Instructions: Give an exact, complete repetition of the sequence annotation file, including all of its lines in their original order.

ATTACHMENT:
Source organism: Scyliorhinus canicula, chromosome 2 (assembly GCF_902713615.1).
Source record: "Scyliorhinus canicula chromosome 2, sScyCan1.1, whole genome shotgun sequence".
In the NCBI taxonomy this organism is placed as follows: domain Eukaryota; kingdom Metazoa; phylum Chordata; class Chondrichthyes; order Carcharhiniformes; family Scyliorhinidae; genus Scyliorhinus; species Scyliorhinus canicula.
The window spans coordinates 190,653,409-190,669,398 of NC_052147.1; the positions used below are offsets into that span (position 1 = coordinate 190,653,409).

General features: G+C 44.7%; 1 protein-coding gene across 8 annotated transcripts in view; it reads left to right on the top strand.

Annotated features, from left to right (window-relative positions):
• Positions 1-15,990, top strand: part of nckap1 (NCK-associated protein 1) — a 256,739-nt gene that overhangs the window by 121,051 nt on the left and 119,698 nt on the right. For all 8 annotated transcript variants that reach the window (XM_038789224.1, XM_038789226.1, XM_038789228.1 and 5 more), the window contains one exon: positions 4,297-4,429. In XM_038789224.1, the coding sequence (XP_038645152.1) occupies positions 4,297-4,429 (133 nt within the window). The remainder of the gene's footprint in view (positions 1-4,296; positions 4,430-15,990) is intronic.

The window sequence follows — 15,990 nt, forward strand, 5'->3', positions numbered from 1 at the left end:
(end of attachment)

Source organism: Scyliorhinus canicula, chromosome 2 (assembly GCF_902713615.1).
Source record: "Scyliorhinus canicula chromosome 2, sScyCan1.1, whole genome shotgun sequence".
In the NCBI taxonomy this organism is placed as follows: domain Eukaryota; kingdom Metazoa; phylum Chordata; class Chondrichthyes; order Carcharhiniformes; family Scyliorhinidae; genus Scyliorhinus; species Scyliorhinus canicula.
The window spans coordinates 190,653,409-190,669,398 of NC_052147.1; the positions used below are offsets into that span (position 1 = coordinate 190,653,409).

General features: G+C 44.7%; 1 protein-coding gene across 8 annotated transcripts in view; it reads left to right on the top strand.

Annotated features, from left to right (window-relative positions):
• Positions 1-15,990, top strand: part of nckap1 (NCK-associated protein 1) — a 256,739-nt gene that overhangs the window by 121,051 nt on the left and 119,698 nt on the right. For all 8 annotated transcript variants that reach the window (XM_038789224.1, XM_038789226.1, XM_038789228.1 and 5 more), the window contains one exon: positions 4,297-4,429. In XM_038789224.1, the coding sequence (XP_038645152.1) occupies positions 4,297-4,429 (133 nt within the window). The remainder of the gene's footprint in view (positions 1-4,296; positions 4,430-15,990) is intronic.

The window sequence follows — 15,990 nt, forward strand, 5'->3', positions numbered from 1 at the left end: